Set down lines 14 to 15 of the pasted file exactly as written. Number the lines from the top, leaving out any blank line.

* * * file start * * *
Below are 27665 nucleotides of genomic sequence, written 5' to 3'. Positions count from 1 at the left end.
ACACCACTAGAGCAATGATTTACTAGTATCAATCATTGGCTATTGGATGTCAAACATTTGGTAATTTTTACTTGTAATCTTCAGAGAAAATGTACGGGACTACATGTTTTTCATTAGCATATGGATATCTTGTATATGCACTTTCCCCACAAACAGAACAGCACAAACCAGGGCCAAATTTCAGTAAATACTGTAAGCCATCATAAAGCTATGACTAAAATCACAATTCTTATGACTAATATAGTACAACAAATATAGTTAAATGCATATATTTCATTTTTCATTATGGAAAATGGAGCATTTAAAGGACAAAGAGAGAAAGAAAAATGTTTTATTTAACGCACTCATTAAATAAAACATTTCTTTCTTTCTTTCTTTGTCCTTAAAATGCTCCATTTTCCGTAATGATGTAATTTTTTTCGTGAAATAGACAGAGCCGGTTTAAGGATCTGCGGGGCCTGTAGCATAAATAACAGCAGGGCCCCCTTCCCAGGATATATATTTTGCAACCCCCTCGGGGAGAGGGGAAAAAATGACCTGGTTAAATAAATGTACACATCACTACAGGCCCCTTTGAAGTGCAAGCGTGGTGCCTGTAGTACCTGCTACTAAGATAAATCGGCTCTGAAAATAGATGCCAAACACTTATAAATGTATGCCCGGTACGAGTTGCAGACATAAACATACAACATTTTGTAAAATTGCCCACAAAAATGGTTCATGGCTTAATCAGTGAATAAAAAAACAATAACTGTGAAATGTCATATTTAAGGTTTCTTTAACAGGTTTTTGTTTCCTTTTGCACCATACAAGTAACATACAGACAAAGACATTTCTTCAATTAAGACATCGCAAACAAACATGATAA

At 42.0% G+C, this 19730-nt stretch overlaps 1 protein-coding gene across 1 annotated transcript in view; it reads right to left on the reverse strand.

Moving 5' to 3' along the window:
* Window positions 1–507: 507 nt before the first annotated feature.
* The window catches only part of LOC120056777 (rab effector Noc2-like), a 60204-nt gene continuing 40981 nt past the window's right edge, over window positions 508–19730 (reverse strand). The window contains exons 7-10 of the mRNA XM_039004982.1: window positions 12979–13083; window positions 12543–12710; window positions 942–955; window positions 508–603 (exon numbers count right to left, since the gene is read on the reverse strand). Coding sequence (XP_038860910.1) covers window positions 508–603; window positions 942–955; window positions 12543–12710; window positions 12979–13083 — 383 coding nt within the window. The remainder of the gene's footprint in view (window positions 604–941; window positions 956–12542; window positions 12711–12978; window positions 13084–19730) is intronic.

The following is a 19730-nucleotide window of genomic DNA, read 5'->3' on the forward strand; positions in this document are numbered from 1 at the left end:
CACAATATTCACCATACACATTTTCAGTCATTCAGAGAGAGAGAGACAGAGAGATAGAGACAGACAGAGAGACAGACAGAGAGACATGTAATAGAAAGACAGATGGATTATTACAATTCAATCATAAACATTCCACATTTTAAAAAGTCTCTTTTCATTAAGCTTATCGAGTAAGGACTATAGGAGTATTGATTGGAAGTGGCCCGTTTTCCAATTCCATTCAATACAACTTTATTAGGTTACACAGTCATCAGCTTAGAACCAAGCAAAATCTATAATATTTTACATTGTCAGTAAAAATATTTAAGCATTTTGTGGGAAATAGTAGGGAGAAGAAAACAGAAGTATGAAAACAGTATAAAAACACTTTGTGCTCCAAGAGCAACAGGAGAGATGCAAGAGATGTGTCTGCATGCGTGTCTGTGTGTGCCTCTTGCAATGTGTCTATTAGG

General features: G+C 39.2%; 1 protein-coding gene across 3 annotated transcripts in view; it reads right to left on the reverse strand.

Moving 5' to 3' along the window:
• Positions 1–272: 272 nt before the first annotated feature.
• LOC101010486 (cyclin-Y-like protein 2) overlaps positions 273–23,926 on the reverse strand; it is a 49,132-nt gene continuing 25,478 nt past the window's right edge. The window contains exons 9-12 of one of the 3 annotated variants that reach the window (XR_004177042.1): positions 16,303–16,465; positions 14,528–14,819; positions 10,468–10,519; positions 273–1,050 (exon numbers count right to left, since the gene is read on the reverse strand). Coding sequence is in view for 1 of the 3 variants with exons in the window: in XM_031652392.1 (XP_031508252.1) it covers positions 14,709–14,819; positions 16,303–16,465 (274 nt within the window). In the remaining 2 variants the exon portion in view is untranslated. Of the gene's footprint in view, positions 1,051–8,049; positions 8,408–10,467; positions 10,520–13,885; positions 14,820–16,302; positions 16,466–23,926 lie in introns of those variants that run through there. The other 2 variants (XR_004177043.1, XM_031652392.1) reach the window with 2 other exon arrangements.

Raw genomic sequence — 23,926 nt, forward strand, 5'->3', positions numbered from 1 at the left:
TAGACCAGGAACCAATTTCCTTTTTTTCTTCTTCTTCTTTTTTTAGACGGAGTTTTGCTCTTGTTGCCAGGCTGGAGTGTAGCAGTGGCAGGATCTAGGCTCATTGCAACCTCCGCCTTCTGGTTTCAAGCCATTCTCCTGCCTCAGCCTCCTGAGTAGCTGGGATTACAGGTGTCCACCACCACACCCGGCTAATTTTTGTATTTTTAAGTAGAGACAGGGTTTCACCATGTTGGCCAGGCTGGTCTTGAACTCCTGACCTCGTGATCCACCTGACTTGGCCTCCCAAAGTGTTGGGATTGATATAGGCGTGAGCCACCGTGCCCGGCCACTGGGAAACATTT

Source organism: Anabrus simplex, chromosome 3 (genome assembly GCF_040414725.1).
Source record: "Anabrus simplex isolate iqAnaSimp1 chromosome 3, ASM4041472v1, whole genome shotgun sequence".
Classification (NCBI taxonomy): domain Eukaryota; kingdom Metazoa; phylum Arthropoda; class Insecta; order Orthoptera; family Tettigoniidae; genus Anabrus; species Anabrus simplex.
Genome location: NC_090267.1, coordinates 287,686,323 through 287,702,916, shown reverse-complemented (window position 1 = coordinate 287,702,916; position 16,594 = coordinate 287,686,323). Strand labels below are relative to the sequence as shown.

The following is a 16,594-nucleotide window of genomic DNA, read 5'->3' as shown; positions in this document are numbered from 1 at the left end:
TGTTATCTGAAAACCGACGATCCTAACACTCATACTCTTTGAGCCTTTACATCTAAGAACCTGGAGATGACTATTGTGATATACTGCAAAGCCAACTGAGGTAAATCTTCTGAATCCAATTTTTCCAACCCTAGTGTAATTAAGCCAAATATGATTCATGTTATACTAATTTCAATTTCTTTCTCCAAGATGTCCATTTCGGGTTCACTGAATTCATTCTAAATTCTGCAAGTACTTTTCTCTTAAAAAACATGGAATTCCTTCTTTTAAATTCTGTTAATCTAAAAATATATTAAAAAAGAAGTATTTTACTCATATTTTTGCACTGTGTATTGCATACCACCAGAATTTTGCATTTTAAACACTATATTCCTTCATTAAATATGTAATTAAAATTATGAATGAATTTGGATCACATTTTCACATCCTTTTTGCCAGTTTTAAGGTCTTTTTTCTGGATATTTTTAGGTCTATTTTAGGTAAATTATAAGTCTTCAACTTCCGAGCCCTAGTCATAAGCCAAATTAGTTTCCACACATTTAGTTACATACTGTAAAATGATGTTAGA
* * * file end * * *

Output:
TAGACCAGGAACCAATTTCCTTTTTTTCTTCTTCTTCTTTTTTTAGACGGAGTTTTGCTCTTGTTGCCAGGCTGGAGTGTAGCAGTGGCAGGATCTAGGCTCATTGCAACCTCCGCCTTCTGGTTTCAAGCCATTCTCCTGCCTCAGCCTCCTGAGTAGCTGGGATTACAGGTGTCCACCACCACACCCGGCTAATTTTTGTATTTTTAAGTAGAGACAGGGTTTCACCATGTTGGCCAGGCTGGTCTTGAACTCCTGACCTCGTGATCCACCTGACTTGGCCTCCCAAAGTGTTGGGATTGATATAGGCGTGAGCCACCGTGCCCGGCCACTGGGAAACATTT

Source organism: Anabrus simplex, chromosome 3 (genome assembly GCF_040414725.1).